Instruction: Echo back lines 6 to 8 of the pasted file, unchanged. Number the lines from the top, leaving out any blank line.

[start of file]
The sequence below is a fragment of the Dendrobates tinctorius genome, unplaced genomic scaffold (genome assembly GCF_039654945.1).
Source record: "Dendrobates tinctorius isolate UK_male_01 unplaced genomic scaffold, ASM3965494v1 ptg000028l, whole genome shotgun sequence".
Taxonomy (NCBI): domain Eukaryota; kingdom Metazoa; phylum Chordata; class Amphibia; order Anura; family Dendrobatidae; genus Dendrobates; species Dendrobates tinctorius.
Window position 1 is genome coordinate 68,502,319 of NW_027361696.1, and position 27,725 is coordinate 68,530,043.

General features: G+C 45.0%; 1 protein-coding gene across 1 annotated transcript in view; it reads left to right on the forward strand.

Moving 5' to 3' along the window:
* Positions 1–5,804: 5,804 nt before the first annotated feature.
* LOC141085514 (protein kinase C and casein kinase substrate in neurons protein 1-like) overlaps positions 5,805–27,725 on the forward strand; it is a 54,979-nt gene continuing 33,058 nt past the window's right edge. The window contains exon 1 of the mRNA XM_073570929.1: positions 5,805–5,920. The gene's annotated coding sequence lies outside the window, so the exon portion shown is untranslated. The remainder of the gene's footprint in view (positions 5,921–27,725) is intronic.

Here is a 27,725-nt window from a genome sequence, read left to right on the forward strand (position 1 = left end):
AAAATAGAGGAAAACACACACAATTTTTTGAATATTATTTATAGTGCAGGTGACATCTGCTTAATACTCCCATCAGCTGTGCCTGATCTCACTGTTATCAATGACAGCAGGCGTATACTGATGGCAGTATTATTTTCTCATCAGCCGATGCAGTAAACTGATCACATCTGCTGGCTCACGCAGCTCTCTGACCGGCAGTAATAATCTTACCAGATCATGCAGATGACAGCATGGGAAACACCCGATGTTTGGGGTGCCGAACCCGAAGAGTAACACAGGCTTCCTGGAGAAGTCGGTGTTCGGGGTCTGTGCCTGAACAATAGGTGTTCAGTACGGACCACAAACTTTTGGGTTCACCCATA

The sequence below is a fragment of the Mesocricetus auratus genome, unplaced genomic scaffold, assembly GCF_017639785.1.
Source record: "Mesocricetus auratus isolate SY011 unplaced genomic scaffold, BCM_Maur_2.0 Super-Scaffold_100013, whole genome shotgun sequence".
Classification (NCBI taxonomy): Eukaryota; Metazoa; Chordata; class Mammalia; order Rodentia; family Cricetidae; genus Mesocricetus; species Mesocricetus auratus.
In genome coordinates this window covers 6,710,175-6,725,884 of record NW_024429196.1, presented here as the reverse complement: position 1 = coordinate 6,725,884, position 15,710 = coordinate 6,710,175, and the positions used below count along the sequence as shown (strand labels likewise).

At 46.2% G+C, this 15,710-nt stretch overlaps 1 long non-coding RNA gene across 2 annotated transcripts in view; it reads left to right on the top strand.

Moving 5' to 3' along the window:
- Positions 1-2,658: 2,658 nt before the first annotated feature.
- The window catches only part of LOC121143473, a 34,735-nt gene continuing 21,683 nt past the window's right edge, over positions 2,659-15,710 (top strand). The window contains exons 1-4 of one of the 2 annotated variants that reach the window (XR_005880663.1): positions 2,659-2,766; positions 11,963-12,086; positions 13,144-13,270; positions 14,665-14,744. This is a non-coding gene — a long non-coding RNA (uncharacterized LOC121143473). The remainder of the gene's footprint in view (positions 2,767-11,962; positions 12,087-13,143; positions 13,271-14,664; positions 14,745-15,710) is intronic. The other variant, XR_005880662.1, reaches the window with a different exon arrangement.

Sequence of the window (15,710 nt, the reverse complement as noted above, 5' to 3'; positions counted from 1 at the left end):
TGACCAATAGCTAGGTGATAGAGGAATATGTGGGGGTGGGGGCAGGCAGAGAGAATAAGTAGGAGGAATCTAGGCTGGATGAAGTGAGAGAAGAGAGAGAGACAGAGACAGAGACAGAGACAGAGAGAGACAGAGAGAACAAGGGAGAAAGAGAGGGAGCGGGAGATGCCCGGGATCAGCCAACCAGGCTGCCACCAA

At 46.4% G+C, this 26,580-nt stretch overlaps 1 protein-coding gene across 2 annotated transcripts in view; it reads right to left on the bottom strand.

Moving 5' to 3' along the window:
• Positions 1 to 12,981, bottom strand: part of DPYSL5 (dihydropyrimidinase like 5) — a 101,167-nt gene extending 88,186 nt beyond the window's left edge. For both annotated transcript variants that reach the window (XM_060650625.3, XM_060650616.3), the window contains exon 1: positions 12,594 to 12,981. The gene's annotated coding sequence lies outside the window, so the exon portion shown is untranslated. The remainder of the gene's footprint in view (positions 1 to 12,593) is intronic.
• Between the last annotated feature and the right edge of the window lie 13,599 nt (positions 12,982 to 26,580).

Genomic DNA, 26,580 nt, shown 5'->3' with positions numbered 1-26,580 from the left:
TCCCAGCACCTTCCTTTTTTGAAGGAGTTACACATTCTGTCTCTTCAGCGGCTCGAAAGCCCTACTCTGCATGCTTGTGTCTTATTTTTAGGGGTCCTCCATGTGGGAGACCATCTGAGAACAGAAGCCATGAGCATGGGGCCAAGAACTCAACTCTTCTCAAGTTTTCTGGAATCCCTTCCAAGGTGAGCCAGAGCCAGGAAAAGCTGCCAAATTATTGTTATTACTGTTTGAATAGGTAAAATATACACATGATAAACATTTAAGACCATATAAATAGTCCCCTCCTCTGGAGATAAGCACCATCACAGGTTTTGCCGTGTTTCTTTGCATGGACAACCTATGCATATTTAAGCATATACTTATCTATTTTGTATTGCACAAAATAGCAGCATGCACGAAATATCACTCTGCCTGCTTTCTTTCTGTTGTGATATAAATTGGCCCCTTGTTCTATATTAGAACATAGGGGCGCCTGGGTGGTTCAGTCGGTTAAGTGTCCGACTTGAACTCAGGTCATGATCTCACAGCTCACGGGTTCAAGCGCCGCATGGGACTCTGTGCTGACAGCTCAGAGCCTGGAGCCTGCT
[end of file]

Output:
Moving 5' to 3' along the window:
* Positions 1–5,804: 5,804 nt before the first annotated feature.
* LOC141085514 (protein kinase C and casein kinase substrate in neurons protein 1-like) overlaps positions 5,805–27,725 on the forward strand; it is a 54,979-nt gene continuing 33,058 nt past the window's right edge. The window contains exon 1 of the mRNA XM_073570929.1: positions 5,805–5,920. The gene's annotated coding sequence lies outside the window, so the exon portion shown is untranslated. The remainder of the gene's footprint in view (positions 5,921–27,725) is intronic.